A new foundation has set its sights on Kansas as the future home of a memorial to all U.S. service members who have died in the series of conflicts that began with the first Gulf War.
“Most of the great war memorials are in Washington, D.C.,” said Tonya Evans, founder and CEO of the American Fallen Warrior Memorial Foundation, based in Lawrence. “We chose Kansas for this memorial mainly because it’s in the middle of the country, which will make it more accessible to the rest of the country.”
Founded earlier this year, the group has approached four communities — Manhattan, Topeka, Lawrence and Kansas City, Kan. — to gauge interest in having the memorial built on their land.
Evans’ vision is a 20-acre spread with a 130-foot archway consisting of an American flag strung between two pillars as the entrance. Ringing a central plaza would be individual plaques honoring each service member killed as a result of operations from Desert Storm through the current conflicts in Iraq and Afghanistan. Two buildings would serve as museums and education centers.
“It’s been nearly two decades since the Gulf War and nothing has been done for those veterans,” Evans told The Manhattan Mercury. “This memorial is long overdue.”
Evans said all four cities have expressed interest in having the memorial, but said Manhattan would be a “great fit” because of city’s relationship with nearby Fort Riley. Topeka would also be fitting, she said, because it’s the state capital.
Lyle Butler, president of the Manhattan Area Chamber of Commerce, said the memorial would be a great addition to the city, but noted possible issues meeting the foundation’s requirements.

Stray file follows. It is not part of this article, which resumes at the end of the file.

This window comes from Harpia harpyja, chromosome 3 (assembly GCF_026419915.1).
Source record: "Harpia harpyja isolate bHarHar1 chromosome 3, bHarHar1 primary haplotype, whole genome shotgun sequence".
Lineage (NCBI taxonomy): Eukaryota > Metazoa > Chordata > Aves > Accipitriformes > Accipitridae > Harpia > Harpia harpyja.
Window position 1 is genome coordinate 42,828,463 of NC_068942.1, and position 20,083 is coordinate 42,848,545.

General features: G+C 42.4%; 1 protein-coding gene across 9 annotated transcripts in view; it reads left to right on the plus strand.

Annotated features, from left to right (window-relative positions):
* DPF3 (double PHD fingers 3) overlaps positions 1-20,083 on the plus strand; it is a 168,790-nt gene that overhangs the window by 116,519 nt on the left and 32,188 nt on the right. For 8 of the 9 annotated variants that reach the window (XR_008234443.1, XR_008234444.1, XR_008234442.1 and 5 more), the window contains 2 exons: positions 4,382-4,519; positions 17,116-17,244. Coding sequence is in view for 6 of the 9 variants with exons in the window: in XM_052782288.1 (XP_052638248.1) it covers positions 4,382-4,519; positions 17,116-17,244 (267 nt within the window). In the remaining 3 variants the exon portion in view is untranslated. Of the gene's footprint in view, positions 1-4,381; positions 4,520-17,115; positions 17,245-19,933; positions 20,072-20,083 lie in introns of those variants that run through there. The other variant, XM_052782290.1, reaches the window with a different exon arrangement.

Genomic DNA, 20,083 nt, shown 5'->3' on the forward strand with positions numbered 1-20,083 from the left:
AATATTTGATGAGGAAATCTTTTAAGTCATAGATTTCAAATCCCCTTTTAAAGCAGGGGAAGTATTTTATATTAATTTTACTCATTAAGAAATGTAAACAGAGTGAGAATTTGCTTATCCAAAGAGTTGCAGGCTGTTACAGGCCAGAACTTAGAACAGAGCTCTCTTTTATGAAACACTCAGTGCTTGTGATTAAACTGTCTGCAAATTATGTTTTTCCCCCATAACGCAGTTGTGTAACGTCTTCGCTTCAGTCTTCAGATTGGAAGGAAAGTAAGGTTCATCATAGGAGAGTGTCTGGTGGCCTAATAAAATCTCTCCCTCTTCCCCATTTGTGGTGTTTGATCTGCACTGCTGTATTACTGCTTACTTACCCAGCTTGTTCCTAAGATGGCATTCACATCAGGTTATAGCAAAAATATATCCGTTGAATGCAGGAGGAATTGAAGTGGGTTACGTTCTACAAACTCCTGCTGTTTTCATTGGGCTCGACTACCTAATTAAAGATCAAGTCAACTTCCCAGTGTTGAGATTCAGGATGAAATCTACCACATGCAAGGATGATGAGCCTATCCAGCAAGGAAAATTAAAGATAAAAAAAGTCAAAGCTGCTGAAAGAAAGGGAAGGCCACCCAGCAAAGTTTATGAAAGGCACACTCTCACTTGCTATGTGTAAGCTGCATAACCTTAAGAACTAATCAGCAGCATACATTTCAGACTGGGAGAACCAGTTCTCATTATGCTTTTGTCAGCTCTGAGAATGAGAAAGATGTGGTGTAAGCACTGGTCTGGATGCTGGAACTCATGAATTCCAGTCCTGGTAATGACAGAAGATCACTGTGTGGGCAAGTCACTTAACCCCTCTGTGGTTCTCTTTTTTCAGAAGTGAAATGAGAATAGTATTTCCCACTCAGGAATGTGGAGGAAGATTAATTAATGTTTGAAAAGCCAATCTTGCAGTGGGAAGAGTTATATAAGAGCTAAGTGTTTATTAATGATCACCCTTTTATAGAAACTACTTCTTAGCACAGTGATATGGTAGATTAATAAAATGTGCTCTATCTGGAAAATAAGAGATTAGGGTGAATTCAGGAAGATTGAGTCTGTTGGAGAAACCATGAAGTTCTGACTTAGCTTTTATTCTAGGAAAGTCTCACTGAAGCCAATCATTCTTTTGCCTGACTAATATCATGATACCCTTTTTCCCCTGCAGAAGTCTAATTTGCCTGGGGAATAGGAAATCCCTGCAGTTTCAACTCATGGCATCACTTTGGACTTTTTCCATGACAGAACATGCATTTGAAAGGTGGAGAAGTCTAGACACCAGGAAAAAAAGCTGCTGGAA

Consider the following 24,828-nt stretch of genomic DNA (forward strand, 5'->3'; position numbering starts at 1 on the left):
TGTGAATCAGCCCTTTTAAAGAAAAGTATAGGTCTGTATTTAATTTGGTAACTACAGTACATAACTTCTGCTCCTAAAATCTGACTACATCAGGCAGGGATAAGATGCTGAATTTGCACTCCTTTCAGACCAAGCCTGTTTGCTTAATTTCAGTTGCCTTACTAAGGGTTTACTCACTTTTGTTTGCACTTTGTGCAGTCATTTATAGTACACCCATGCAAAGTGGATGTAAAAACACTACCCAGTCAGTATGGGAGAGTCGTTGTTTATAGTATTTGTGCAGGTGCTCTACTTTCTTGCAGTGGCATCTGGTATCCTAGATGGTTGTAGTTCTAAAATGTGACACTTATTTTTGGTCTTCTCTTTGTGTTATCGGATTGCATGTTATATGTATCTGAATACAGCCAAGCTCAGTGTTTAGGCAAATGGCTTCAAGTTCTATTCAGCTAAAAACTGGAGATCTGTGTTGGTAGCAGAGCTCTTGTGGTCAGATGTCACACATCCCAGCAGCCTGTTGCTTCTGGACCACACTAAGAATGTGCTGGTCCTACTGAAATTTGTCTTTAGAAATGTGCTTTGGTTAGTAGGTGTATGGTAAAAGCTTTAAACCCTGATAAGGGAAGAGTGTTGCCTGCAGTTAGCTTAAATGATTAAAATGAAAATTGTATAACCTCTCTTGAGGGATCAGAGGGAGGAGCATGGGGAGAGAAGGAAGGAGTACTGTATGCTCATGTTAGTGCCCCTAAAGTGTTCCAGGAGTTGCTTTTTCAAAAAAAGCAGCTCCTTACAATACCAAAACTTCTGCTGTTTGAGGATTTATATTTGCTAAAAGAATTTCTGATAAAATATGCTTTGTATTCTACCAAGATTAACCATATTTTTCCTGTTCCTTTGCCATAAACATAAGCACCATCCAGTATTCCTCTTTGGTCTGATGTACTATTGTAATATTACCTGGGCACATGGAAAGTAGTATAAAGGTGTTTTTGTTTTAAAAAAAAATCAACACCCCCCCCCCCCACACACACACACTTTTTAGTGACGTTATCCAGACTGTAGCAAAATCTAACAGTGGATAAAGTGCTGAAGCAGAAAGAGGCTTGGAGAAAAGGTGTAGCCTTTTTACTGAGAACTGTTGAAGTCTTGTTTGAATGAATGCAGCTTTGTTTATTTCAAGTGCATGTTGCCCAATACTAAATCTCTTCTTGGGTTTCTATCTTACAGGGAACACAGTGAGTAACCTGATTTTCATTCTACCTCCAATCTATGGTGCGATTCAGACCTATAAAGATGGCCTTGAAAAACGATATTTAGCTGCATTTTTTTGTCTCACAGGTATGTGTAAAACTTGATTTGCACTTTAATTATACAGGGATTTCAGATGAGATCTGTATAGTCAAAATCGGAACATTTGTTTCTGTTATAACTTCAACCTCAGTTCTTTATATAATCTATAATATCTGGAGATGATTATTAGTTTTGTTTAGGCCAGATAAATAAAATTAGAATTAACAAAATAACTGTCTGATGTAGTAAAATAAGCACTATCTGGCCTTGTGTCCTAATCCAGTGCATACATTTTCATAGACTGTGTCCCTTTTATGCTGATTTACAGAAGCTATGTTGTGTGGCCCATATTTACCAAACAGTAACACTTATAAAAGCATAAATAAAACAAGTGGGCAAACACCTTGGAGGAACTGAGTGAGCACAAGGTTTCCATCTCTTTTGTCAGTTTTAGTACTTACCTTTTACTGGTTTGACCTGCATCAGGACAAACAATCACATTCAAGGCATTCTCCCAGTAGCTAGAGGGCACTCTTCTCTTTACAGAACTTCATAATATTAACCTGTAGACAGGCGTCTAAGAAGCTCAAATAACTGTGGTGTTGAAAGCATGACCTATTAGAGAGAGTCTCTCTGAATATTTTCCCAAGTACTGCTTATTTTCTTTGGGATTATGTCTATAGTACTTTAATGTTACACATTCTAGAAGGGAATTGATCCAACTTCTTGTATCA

“They want the memorial next to I-70, and we only have a few acres of land there with no infrastructure,” he said.
“It’s an interesting project in its very preliminary stages, but anytime we can get something like this that will bring people to the region, it deserves a serious look.”
Evans, a Kansas native, said she wants the memorial built in her home state partly to counter some stereotypes and images. “Throughout the country we are known for Dorothy and the Wizard of Oz, but also for the Westboro Baptist Church,” she said, referring to the Topeka church whose members picket military funerals claiming soldiers’ deaths are divine punishment on the nation for tolerating homosexuality.
“Westboro is such a small group but they get a lot of attention, and by bringing this memorial back to Kansas we can show the country that we do love and support our troops,“ she said. “And with our state’s strong military connection, getting this memorial here felt like the right thing to do at the right time.”